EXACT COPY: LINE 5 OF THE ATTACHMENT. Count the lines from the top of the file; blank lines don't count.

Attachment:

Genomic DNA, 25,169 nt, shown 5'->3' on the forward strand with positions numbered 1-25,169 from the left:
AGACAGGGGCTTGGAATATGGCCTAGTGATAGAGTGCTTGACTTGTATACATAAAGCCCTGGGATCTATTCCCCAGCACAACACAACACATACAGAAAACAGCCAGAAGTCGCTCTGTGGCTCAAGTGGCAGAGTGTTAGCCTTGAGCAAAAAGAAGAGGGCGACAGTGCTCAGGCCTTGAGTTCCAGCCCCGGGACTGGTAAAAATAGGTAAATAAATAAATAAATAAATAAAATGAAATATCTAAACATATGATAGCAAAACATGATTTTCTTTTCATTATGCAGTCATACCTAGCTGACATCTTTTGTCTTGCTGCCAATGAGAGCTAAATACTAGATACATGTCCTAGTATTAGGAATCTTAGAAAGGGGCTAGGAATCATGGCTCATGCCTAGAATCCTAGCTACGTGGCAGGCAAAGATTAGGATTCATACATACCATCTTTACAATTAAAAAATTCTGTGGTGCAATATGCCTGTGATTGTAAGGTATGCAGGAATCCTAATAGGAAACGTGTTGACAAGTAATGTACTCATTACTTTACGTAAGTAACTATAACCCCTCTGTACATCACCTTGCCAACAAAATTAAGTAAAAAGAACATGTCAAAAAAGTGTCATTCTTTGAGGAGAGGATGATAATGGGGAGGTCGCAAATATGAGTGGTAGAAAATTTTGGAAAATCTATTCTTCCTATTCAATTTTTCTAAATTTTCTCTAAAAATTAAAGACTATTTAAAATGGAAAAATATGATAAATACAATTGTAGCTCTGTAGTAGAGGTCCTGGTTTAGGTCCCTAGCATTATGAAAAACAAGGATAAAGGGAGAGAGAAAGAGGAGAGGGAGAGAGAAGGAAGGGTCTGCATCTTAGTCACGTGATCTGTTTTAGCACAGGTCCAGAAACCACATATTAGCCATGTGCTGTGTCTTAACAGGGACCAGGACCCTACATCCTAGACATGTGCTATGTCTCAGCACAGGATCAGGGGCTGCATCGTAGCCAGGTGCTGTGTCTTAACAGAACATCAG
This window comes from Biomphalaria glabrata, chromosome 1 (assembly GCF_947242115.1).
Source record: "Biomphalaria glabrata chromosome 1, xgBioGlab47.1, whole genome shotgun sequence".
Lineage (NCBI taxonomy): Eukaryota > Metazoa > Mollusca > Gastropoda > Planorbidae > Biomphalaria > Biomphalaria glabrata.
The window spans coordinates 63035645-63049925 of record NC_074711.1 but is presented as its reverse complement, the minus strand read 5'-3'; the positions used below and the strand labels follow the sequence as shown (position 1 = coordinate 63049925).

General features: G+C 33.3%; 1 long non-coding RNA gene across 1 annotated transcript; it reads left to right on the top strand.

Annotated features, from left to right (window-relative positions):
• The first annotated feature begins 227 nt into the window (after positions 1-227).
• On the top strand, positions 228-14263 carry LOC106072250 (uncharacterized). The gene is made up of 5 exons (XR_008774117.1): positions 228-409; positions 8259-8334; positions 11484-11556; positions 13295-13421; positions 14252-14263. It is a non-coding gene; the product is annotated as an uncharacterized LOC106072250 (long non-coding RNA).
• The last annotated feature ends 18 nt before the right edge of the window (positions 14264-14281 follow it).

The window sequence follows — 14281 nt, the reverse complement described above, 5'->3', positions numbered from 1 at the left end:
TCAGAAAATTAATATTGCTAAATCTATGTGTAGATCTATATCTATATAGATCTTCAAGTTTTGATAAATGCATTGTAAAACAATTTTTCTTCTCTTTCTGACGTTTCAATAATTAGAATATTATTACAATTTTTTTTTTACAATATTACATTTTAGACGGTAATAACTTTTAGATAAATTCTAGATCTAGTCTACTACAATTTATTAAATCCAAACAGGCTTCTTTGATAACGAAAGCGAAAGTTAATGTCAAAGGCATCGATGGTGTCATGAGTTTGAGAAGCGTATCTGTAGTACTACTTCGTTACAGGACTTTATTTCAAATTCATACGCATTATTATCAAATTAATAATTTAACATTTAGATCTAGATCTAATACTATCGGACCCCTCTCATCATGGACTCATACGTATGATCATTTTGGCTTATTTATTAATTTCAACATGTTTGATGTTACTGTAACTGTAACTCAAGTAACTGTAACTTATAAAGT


Lineage (NCBI taxonomy): Eukaryota > Metazoa > Mollusca > Gastropoda > Planorbidae > Biomphalaria > Biomphalaria glabrata.